While Covid Exit Strategy tracks state-level progress against a testing target of 500,000 U.S. tests per day, a Harvard report suggests 5 million per day would “help ensure a safe social opening” and we would need “20 million tests per day by mid-summer to fully remobilize the economy.” Nobel Prize-winning economist Paul Romer has recommended testing Americans every two weeks — 25 million daily tests — until a vaccine is available. At minimum, regular testing for essential workers in healthcare, emergency response, manufacturing, and food production could go a long way toward building security and confidence; testing those in contact with major transmission sites, such as prisons and nursing homes, can also help curb outbreaks. 

We must continue to sustain and scale equitable access to nationwide testing; without it, the U.S. will struggle to respond, reopen, and recover.


  • How might we better understand needs and set effective testing capacity targets? 
  • How might we improve forecasting and strengthen domestic production to ensure adequate supply of testing materials? 
  • How might we eliminate barriers to testing and provide incentives for frequent, ongoing testing? 
  • How might we foster innovation to improve the accuracy, speed, and convenience of testing? How might we support the development of fast, affordable, at-home tests? 
  • How might the private sector engage in supporting testing as an essential part of safe reopening plans?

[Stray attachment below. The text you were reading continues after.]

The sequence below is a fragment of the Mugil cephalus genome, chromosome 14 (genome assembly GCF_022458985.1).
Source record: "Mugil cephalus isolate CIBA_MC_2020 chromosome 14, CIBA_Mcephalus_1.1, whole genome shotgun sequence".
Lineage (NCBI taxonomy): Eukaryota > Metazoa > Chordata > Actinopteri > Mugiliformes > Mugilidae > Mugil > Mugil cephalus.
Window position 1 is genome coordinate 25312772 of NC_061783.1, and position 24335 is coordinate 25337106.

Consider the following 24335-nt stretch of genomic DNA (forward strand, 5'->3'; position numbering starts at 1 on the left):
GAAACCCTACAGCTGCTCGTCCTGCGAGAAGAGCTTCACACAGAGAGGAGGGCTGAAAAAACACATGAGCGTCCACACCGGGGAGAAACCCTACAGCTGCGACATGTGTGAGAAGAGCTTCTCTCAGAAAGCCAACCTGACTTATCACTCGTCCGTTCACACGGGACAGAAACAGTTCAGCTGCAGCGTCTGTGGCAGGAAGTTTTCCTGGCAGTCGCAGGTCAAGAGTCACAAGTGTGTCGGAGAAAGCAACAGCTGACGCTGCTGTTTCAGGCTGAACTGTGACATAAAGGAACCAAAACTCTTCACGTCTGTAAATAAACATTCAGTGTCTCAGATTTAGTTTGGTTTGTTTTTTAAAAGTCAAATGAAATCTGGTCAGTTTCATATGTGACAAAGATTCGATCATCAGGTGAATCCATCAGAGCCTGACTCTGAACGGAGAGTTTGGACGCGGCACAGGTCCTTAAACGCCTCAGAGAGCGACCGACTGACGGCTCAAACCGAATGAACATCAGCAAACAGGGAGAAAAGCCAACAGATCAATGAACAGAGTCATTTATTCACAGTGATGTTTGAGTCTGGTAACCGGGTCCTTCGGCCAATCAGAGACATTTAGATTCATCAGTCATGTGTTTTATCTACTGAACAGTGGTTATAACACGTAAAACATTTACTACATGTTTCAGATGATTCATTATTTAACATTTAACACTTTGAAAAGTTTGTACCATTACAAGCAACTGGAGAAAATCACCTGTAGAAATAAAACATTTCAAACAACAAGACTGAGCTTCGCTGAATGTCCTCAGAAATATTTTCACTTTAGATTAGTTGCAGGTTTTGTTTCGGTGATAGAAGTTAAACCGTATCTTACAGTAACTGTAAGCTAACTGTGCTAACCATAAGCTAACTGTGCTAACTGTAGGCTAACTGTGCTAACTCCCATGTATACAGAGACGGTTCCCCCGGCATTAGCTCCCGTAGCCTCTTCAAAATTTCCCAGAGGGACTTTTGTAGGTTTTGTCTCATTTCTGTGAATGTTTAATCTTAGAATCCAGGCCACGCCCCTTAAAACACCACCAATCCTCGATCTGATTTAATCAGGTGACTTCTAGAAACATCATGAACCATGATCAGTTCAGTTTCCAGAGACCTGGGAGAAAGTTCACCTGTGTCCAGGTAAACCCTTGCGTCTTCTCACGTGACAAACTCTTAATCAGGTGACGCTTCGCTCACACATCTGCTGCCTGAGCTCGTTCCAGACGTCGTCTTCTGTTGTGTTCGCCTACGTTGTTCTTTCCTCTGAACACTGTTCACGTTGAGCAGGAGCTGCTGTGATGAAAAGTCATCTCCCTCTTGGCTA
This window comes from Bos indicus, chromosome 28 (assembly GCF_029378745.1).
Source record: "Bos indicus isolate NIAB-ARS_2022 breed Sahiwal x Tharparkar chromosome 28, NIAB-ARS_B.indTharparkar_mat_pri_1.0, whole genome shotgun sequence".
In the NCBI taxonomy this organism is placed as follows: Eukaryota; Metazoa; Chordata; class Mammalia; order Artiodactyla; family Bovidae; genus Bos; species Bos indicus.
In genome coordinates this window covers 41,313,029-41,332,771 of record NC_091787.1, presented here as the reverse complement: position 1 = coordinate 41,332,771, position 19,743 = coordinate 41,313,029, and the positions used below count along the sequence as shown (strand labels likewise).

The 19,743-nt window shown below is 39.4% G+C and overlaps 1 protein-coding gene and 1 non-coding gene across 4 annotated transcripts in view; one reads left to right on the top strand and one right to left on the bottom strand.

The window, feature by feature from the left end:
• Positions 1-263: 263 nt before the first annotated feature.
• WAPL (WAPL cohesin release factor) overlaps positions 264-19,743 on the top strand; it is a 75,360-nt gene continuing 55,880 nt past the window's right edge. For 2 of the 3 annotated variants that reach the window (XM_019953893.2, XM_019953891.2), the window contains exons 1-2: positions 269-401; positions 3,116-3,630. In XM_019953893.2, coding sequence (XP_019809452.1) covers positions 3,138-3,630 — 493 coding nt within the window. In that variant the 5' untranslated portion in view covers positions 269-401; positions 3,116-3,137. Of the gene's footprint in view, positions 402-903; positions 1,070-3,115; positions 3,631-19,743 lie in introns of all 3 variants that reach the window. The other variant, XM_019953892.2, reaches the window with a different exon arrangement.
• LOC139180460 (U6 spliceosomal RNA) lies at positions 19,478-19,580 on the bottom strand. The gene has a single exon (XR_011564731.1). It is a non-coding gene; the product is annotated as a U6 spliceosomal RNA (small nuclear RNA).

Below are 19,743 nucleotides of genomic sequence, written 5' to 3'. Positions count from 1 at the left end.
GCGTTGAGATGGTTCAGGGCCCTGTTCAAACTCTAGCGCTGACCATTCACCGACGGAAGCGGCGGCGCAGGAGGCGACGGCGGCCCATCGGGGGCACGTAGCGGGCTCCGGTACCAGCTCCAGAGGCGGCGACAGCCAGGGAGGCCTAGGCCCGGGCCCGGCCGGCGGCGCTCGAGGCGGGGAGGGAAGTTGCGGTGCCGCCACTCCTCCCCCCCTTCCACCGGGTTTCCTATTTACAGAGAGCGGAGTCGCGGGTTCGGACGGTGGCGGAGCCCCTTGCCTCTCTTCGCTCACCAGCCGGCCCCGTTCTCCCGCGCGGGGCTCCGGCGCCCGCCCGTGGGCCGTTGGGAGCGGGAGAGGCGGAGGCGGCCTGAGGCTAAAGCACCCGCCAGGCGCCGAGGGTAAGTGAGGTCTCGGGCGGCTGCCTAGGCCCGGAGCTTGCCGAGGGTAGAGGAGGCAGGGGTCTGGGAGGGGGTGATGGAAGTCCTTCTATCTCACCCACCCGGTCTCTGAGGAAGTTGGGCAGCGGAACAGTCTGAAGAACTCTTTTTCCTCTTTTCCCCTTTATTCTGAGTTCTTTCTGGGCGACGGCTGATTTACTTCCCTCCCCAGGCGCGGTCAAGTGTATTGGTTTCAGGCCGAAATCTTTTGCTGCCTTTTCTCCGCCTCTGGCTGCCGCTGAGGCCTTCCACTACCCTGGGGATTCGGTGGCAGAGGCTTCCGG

• How might we ensure consistent pricing and affordable delivery of testing? 
  • How might we build the political and financial will — beyond the “first wave” — to conduct large-scale, ongoing testing?

How might we enable hospitals across the country to work as one?


To effectively prevent, treat, and monitor public health, different types of data — from individual health records and infection rates to hospital capacity and strategic supplies reserves — must be easily shared. This data currently lives across multiple settings — from physician offices and hospitals to laboratories and pharmacies — and even within some hospital systems, there’s no common infrastructure to pull disparate streams of information together in a meaningful way. 

Despite advances in electronic health information exchange over the past decade, progress has been inconsistent across regions and states. Several issues persist: a lack of standardized data and interface technologies, limited interoperability across care teams, and uncertainty about privacy- and security-related requirements under the Health Insurance Portability and Accountability Act (HIPAA). And furthermore, in a healthcare system that includes both private and nonprofit hospitals, data-sharing may be perceived as a competitive risk.